When Hashem speaks to Avram alone and says to him “lech lecha,” to get up himself and go, Avram is not the first to set out on this journey. Avram is the last to continue in pursuit of this aim. Likewise when G-d calls Avram, the last Hebrew true to his ancestral ways, he is not the first monotheist here at this point during his lifetime; instead he is the last. Avram alone has not lost his way, so G-d speaks to him to go and continue on. He continues on the path for us both physically and spiritually.

Yes, I know our midrashim throughly. I clearly understand that we reckon Avraham Avinu as being the father of monotheism, that Avraham was the only one to come to the understanding of G-d as being The One and Only because he ascended to this consciousness from his own reasoning, there was no one left to teach him even in his household of the ways of monotheism. I do not disagree with this midrash at all, however even citing this our tradition points to others who ascend to this knowledge independently as well. One of them being king Hezekiah, the king of Judah who returned to true worship of Hashem even though his forefathers were idolaters, he came to this conviction on his own without any upbringing or direction from his kin in this matter. Through from this side of history its easy to see them as being firsts, instead of being the lone dedicated and faithful of their clan that they truly were.

Though it seems that simpletons and novices of all faiths that hold these scriptures to be holy seem to misunderstand the message of this story, we should be patient with the elementary reader. Quite honestly, even the secular “scholars” tend to fumble over this story only noticing the underlying message that has always rang true in established Judaism, to separate ourselves from foreign heresy; they too look from this point in history and try to write the story backwards. Their hack approach tends to miss the actual intentional message, that the purpose of this journey is to follow through and see our dreams through to fruition. And secondly, as we make this journey its not just about not loosing our way but about not loosing who we are in the process.

For Abraham, finding his way to the promised land was not just about him finding his way to his dream, it was also a journey with him having to find his way without loosing who he was along the way. Abraham was not just finding his way to his homestead, he was finding his way back to his true self.


Parshat Haazinu (2011)


Parshat Haazinu
Deuteronomy 32:1 – 32:52

Does Mosheh Really Call Us Fat Cats During the Holidays?

I know this is coming at you kind of late, but as I was sick and with the holiday coming up I didn’t have a chance to put a learning into words for us. But we have made a good trek all the way through Devarim (Deuteronomy), so I’m passing this on now to keep us up with our study schedule.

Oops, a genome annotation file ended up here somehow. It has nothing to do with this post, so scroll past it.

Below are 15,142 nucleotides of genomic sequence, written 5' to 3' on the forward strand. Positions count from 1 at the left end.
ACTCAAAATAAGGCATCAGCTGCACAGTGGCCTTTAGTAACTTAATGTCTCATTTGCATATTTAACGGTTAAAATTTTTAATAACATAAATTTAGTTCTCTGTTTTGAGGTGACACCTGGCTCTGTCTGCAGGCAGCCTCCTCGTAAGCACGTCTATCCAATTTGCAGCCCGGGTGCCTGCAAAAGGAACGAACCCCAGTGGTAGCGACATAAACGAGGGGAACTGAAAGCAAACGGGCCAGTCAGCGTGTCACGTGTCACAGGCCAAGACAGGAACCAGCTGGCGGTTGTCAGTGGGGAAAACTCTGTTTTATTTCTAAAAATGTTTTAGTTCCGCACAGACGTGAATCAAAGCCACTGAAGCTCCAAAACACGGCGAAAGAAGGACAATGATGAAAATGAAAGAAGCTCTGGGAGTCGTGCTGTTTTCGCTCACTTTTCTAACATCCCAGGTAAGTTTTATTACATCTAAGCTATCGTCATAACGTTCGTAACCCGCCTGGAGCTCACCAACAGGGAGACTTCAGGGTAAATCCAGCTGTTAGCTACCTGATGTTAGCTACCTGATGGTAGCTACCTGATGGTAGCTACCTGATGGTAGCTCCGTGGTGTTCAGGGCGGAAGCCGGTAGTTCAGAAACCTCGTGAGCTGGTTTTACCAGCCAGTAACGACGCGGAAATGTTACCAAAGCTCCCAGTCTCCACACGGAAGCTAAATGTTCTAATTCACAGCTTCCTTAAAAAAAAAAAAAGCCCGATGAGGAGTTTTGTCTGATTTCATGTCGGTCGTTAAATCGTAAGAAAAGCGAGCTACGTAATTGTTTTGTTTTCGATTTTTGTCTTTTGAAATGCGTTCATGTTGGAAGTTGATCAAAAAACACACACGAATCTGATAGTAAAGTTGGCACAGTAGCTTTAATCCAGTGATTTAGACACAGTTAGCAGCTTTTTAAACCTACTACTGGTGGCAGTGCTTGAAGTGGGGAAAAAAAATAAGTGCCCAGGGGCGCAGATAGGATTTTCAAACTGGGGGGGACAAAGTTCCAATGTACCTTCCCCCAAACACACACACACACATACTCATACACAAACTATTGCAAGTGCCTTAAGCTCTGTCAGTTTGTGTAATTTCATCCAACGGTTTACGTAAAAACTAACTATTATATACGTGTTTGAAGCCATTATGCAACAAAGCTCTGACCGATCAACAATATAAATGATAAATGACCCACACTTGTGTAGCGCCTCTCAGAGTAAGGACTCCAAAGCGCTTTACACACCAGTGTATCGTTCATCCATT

Here we are, we have come upon the Jewish New Year and we begin weeks of recognition and celebration of the High Holidays. We are also wrapping up the annual Torah reading, this week being assigned a short parsha that is merely one chapter long. Though it is short it is a deeply powerful display of Jewish scripture, tradition, liturgy and language. The whole chapter being a song that was sang by Moses.

This week is a big deal, being Shabbat Teshuvah – the Shabbat of Repentance, that comes between Rosh Hashanah – the New Year and Yom HaKippurim – the Day of Atonements. This is this big one, one of the two Sabbaths where people tend to attend services more often than any other time of the year (the other being Shabbat HaGadol – before Pesach).

This parsha really works in very well with the program. Most American shuls, especially among the progressive and the “established” movements, charge big money for high holiday tickets. So many people want to attend services, and it costs money to roll all that out; people pay, and your expected to put on a good show! A congregation also hope to impress people to join the shul, making regular members out of just holiday attendees. You really bring out the best you’ve got, this is the time to shine.

And everything goes well, until you hear Mosheh’s (Moses) song. It starts out nice, and it does have some wonderful poetry woven through it. But Mosheh picks a moment, here when he has all the people together, to tell it like it is. As beautiful as his words are, they are equally indicting of the people of Israel. They are not necessary the most flattering words. Had Mosheh been a congregational rabbi like today the board members would have freaked out at the message he had in mind and would have his contract up for review. I gotta wonder how uncomfortable some people feel when they hear this message during our season of celebration today. I can almost hear people saying “hey, this isn’t the right time!”

The message of Haazinu comes in three parts. First, that the perfect G-d chooses an imperfect people in order to bless them beyond their imaginations. Secondly, the people would forget about G-d and rebel, bringing judgment and disaster upon themselves. And third, that G-d would rise up and bring justice and restore His people.